Another gamer-centric, no-annual-fee card, with this card you are eligible to earn 5,000 Sony Rewards points after making your first purchase within the first 90 days after you are approved for the card. You you can trade that in for a $50 PlayStation Network credit. That’s just $10 short of covering a new release on a PS4 and will leave you with $10 left over if you opt for a new PlayStation Vita game.

$15 towards games
GameStop Power Up Rewards Credit Card
By signing up you get 15,000 PowerUp Rewards points, which you can redeem for a coupon good for $15 off anything in the store. Couple that with some trade-ins and that big video game you didn’t think you could afford becomes that much more attainable. There’s no annual fee, so you can get the card, cancel it right away, pocket your coupon and wait until you can apply again.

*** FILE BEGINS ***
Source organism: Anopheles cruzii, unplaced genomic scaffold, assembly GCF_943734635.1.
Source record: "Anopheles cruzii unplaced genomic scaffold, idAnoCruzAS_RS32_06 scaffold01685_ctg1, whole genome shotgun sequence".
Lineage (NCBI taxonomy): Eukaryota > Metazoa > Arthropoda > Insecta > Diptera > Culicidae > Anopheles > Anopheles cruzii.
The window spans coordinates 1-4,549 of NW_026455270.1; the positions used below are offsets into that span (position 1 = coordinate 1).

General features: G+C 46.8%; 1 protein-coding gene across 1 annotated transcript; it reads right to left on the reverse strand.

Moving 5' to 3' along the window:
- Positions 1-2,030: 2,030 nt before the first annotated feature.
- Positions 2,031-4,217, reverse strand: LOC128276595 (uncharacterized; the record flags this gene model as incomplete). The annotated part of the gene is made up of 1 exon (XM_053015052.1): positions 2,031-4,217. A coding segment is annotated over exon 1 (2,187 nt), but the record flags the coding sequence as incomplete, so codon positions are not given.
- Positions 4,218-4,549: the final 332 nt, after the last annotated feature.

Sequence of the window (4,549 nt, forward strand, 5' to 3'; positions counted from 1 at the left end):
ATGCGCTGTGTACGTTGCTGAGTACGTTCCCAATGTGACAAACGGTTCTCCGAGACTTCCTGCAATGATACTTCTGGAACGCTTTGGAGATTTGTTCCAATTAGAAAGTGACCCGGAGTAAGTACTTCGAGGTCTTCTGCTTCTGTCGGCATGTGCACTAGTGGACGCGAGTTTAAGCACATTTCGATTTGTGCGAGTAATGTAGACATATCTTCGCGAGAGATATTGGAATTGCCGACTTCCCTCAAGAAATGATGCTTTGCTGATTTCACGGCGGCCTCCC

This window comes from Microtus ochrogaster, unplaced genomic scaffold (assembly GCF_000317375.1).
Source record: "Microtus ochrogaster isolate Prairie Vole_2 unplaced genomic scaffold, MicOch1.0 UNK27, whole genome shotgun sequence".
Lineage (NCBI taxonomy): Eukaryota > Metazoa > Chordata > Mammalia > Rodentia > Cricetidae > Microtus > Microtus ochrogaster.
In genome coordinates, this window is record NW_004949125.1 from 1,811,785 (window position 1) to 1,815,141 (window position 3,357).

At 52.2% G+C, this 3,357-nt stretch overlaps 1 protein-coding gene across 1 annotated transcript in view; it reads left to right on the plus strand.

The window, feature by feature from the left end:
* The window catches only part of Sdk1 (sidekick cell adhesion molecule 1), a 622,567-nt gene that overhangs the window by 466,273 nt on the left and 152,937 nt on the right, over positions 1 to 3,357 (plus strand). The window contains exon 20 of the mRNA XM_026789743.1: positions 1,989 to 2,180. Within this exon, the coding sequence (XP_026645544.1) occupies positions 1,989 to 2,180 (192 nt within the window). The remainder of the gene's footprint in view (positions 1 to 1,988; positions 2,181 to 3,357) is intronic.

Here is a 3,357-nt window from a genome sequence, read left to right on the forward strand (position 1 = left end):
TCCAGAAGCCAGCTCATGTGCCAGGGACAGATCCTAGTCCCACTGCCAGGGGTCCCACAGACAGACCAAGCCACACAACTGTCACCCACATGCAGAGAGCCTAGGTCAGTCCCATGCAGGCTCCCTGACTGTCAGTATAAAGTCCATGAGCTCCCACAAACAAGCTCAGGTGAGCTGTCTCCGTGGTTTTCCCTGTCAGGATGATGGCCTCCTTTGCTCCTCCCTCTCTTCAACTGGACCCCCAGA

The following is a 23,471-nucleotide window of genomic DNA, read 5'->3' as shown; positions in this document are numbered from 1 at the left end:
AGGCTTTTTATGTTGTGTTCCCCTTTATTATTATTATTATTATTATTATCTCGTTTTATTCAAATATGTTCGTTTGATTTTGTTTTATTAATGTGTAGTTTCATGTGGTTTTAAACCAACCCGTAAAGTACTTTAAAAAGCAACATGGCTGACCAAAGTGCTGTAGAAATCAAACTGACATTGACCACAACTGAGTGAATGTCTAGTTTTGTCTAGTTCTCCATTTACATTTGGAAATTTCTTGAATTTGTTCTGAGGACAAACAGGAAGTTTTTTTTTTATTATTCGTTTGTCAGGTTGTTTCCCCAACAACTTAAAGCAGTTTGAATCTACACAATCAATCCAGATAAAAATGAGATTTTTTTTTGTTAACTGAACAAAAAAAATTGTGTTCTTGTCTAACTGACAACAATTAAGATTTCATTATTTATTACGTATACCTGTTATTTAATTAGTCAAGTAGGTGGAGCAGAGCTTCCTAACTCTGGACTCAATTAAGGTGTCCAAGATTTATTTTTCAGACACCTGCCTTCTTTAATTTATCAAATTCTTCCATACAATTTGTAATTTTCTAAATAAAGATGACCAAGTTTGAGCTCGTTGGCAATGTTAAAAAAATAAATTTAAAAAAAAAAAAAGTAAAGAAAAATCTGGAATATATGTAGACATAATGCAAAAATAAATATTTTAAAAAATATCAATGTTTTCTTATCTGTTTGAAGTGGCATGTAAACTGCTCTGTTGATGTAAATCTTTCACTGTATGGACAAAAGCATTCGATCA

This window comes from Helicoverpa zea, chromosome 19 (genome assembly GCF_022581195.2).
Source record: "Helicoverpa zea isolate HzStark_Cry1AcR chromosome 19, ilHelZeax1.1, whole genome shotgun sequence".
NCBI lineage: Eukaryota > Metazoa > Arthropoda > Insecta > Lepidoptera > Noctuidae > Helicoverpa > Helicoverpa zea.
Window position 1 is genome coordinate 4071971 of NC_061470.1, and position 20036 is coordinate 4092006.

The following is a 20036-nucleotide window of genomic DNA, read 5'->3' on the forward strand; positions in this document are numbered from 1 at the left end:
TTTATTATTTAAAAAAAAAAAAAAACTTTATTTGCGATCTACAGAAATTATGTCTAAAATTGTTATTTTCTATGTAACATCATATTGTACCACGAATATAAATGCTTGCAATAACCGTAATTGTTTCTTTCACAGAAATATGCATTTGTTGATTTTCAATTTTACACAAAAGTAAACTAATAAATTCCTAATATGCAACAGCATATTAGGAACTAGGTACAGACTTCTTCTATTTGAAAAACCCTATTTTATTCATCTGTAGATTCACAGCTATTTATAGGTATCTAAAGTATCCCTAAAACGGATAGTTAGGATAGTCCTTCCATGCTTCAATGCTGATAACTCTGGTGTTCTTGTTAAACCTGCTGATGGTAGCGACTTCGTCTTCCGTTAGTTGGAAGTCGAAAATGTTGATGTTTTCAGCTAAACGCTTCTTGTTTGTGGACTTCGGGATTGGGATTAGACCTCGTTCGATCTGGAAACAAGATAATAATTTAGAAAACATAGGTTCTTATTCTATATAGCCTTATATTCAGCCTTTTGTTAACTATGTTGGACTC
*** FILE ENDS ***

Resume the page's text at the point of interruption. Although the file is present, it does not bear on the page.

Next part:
Free flights
Southwest Airlines Rapid Rewards Credit Card
While the $99 annual fee is a bummer, it’s mitigated by the 50,000 Southwest Rapid Rewards points you get once you’ve spent $2,000 in the first three months. While technically not a sign-up reward, you should have no trouble racking up that amount if you use the card as your daily driver. There are no blackout dates on the points, and if you take advantage of one of the airline’s sales you can snag several flights for free. Just be sure to cancel before you’ve had the card for a year so you avoid getting stung with a second annual fee.

10 percent off when you apply, 5 percent off thereafter
Target REDcard